Mitt Romney has an Iowa problem. Or maybe it’s an Iowa solution.
The next few months will sort out which as the former Massachusetts governor and front-runner in the Republican presidential race decides just how much he wants to play in the Hawkeye State caucuses, which will kick off the nomination fight early next year.
Romney has largely kept Iowa at arm’s length, taking a pass on the Ames Straw Poll — an event he won four years ago and that is regarded as an early organizational test for the caucuses — and traveling to the state fairly infrequently. (He will be in GOP-heavy western Iowa this week.)
And yet, despite Romney’s lack of focus there, it still appears possible for him to win the caucuses, which are likely to be held on Jan. 3. In a recent NBC-Marist poll of state Republicans who probably will attend the caucuses, Romney led the field with 23 percent, followed by fast-rising businessman Herman Cain at 20 percent and Rep. Ron Paul (Tex.) at 11 percent. Rep. Michele Bachmann (Minn.), who won the Ames contest in August but has struggled badly since then, took 10 percent.
“I think that Romney will and should increase his visits to Iowa and that he will do well here,” said Becky Beach, a longtime Iowa Republican activist who is not working with any of the candidates. “He had a solid ground game last cycle and from his perspective didn’t need to participate in the straw poll.”
In 2008, Romney flooded the Hawkeye State with time and money, building a large organization that includes Dave Kochel, a top-flight Iowa operative who is still running the former governor’s campaign — such as it is — in the state.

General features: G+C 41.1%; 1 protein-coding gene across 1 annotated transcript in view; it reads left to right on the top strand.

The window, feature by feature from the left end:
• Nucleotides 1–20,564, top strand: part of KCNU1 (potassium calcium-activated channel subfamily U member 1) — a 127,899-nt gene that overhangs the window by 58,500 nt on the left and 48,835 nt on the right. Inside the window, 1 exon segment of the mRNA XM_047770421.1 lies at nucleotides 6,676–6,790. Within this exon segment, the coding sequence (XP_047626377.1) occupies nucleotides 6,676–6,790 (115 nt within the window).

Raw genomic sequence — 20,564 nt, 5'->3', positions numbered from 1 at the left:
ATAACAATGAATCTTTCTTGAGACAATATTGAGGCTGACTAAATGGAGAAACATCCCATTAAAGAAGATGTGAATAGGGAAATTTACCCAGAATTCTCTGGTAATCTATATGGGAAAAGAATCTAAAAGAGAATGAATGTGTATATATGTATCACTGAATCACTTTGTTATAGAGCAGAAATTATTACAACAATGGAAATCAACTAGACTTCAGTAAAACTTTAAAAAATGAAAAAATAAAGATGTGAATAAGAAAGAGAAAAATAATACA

But that 2008 campaign is likely to linger in the minds of Romney strategists who wonder how much attention to give the state. At this time in 2007, Romney looked like the clear Iowa front-runner but watched as social conservatives — leery of his past flip-flop on abortion, not to mention his Mormonism — abandoned him in favor of former Arkansas governor Mike Huckabee. Romney never recovered from his Iowa setback, as Sen. John McCain (Ariz.) beat him in New Hampshire and went on to the nomination.
It’s the desire to avoid a repeat of that scenario — with Cain playing the Huckabee figure this time — that has led Romney to play down Iowa and focus heavily on New Hampshire, where polling suggests he is a steady and strong front-runner.
Bachmann’s victory at Ames was expected to turn her into a solid front-runner in the state, but Texas Gov. Rick Perry’s entrance muted that rise. Perry’s struggles of late have dampened his numbers in the state and led social conservatives to flock to Cain.
“When Bachmann was going to win Iowa, it would be written off,” said one Republican operative working in Iowa politics. “Iowa is still really risky for Romney. The last thing he wants is to lose the first state he plays in.”
Yet, with Bachmann, Perry and Cain — as well as former senator Rick Santorum (Pa.) and former House speaker Newt Gingrich (Ga.) — competing in some form or another for Iowa’s social conservatives, a path exists for Romney to win with 25 to 30 percent of the vote.
A victory in Iowa — no matter how narrow — coupled with another win just days later in the New Hampshire primary would almost certainly end the race and make Romney the nominee.
(One needs only to look at the back-to-back victories of Sen. John Kerry (Mass.) in Iowa and New Hampshire in the 2004 Democratic presidential race to see the effect on the field of an early-state sweep.)
The prospect of closing out the race early — and saving money and energy to focus on President Obama — has to be alluring for the Romney campaign. At the same time, his team must have a “once bitten, twice shy” attitude about the Hawkeye State, given Romney’s less-than-ideal experience there in 2008.
In short: The risk for Romney in Iowa would be great, but the reward could be as well. The gamble he would make there could determine whether he becomes his party’s standard-bearer in 2012.